North Korea's Leader Wants an Affluent, Tightly Controlled Country

A commentary by Andrei Lankov
2014-10-31
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South Korean actors of the popular soap opera, 'Cheer Up, Mr. Kim,' which featured as a major supporting character a young North Korean defector in Seoul, in a file photo.
South Korean actors of the popular soap opera, 'Cheer Up, Mr. Kim,' which featured as a major supporting character a young North Korean defector in Seoul, in a file photo.
AFP PHOTO/KBS

North Korea has always banned South Korean movies and publications. But South Korean TV shows and films have been widely watched in North Korea since video cassette recorders and, later, DVD players began to proliferate inside the country in the early 2000s.

While the government has always considered South Korean videos to be a danger, North Koreans had relatively little chance until recently of getting into trouble for enjoying a smuggled copy of a South Korean TV show in the comfort of their own homes.

Essentially, there was safety in numbers. Too many people were enjoying this forbidden fruit for the government to stop its spread. Thus, while the government occasionally punished the less fortunate viewers of South Korean videos, the vast majority remained unnoticed and safe.

Things have seemingly begun to change, however. In 2012, Kim Jong Un established the so-called 1.14 Units. These are special joint task forces, composed of party and security police personnel, tasked with stamping out South Korean cultural influences in the North, specifically the consumption of South Korean video material.

Reports indicate that these units have begun to operate on a remarkably ambitious scale. People who copy and sell South Korean videos are being arrested and, according to some reports, even executed.

And the efforts of the 1.14 units and similar agencies are beginning to bear fruit: Many North Koreans admit nowadays that they have become far more reluctant than before to watch South Korean videos, let alone shop for such things at the market.

Contradictory trends

But these efforts appear to contradict other trends, as the North Korean government has recently initiated some quiet, but generally successful, economic reforms.

The partial introduction of a family responsibility system in agriculture, de facto partial and conditional privatization, began in 2012 and was a major contributing factor in the success of last year’s harvest.

In industry, managers have also been given more freedom, and this policy has obviously also resulted in some successes as well.

At first glance, these trends in economic policy markedly contradict those in the regime’s political and social policies. But actually, this is not the case: Tightening the ideological screw might well be a necessary condition for successful economic reforms.

Of course, in this case, what we mean by “success” is the combination of political stability and economic growth – the only scenario that the North Korean government will be happy with.

The major problem with Chinese-style economic reforms, a modest variety of which Kim Jong Un is apparently considering now, is the potential of such reforms to bring the North Korean people more information about the success of neighboring countries, especially South Korea, whose population speaks the same language and is officially considered a part of the same nation.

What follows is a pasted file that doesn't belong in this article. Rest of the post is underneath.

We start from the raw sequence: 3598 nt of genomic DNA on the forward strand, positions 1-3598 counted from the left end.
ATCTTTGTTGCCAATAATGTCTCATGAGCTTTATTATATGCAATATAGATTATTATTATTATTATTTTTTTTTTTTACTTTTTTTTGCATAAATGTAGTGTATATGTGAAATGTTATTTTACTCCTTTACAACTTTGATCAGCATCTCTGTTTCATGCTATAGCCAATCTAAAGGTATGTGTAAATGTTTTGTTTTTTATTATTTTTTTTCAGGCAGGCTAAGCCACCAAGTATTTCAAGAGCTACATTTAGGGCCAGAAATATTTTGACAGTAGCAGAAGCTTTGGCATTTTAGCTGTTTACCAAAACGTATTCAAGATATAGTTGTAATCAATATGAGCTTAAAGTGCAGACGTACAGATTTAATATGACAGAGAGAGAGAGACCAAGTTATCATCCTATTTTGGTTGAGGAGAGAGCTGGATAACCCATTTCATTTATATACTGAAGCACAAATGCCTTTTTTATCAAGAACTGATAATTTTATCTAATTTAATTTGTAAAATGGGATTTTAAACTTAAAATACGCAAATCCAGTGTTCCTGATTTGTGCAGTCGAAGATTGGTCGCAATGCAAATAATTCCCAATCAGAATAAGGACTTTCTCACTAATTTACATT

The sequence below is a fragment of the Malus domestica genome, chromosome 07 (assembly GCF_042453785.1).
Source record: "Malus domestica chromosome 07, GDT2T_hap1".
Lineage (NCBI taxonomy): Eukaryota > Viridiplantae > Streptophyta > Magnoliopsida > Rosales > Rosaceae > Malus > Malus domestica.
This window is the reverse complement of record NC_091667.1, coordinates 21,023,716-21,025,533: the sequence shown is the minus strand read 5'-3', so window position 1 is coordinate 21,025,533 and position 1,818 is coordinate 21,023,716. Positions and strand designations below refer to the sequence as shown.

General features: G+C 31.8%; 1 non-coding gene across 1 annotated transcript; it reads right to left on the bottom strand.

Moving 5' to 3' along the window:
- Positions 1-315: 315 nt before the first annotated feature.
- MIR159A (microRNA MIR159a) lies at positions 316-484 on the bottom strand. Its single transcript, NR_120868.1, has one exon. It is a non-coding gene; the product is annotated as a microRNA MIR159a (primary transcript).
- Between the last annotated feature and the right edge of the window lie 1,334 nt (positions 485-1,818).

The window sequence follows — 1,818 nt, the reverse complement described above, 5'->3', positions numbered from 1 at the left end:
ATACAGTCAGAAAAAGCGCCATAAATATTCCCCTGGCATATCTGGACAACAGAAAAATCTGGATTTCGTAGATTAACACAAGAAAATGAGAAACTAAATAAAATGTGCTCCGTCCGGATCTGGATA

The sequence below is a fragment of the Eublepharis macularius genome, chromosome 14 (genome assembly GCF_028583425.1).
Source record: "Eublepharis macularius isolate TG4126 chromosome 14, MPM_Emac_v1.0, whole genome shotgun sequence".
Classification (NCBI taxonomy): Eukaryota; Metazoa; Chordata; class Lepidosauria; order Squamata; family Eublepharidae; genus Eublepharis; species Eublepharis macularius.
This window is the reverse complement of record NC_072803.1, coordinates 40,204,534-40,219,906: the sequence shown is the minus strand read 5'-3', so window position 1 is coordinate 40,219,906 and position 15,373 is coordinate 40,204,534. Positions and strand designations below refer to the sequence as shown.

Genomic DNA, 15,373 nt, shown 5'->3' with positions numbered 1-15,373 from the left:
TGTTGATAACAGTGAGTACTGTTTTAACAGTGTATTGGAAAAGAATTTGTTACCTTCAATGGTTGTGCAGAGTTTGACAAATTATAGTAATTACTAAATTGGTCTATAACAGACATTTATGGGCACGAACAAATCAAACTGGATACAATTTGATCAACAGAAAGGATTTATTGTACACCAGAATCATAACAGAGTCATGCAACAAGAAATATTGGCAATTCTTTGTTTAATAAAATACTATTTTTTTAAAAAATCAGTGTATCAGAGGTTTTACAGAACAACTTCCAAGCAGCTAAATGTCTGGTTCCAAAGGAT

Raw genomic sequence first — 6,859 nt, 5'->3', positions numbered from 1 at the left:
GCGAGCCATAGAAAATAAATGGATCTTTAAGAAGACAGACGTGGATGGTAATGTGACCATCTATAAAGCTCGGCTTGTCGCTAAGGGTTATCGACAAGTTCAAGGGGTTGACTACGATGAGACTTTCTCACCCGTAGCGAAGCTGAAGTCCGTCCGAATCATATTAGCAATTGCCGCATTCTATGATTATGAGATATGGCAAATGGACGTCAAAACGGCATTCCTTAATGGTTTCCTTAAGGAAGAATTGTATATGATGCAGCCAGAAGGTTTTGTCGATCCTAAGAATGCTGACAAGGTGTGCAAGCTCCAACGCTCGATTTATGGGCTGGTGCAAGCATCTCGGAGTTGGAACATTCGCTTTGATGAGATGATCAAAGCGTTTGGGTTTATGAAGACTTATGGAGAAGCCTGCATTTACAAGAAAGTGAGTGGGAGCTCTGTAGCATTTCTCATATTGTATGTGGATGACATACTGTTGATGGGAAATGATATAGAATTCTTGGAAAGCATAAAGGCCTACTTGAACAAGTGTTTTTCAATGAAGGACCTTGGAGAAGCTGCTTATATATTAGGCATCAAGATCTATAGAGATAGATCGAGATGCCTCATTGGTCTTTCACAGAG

The North Korean government has always described itself as the only force that knows how to achieve economic success. Thus the spread of information about its own spectacular economic failures would be a major problem – especially when contrasted with the brilliant successes of the South Korean economy.

Reforms may erode control

Additionally, the further advance of economic reforms would make the North Korean people less dependent on their government in their daily lives. Market economies usually reward efficiency, not ideological zeal. Therefore, economic reforms will erode the regime’s ability to control the population of North Korea.

Thus, one should not be surprised that while Kim Jong Un’s government promotes economic changes, it also wishes to maintain and, where possible, intensify existing social controls and political surveillance. Attempts to eradicate South Korean cultural influence are only one of the many campaigns we have witnessed in the last three years.

For example, we could recall the rather successful attempts to increase border controls and reduce the number of refugees fleeing North Korea. We could also recall the greater emphasis put on propaganda about the real or alleged achievements of Kim Il Sung.

One should not blame Kim Jong Un and his entourage for these policies. After all, it is laudable that they are at least trying to do something about the sorry economic state of their country, and it is not surprising that they are attempting to ensure that reforms do not provoke a revolution.

Have you ever seen a political elite that was willing to voluntarily surrender its power and privileges?

It remains to be seen whether the intensification of social controls will be sufficient to keep the North Korean people in line and to counter the potentially destabilizing social effects of economic reforms.

At any rate, it is increasingly clear what Kim Jong Un wants: He wants to run a more affluent country, but also a country that is very tightly controlled.

Andrei Lankov, a professor at Kookmin University in Seoul, is a Russian historian, North Korea expert, and regular RFA contributor.

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Anonymous Reader

Baby King Kim the Third deserves to be King Kim the Last.

Nov 01, 2014 06:52 PM

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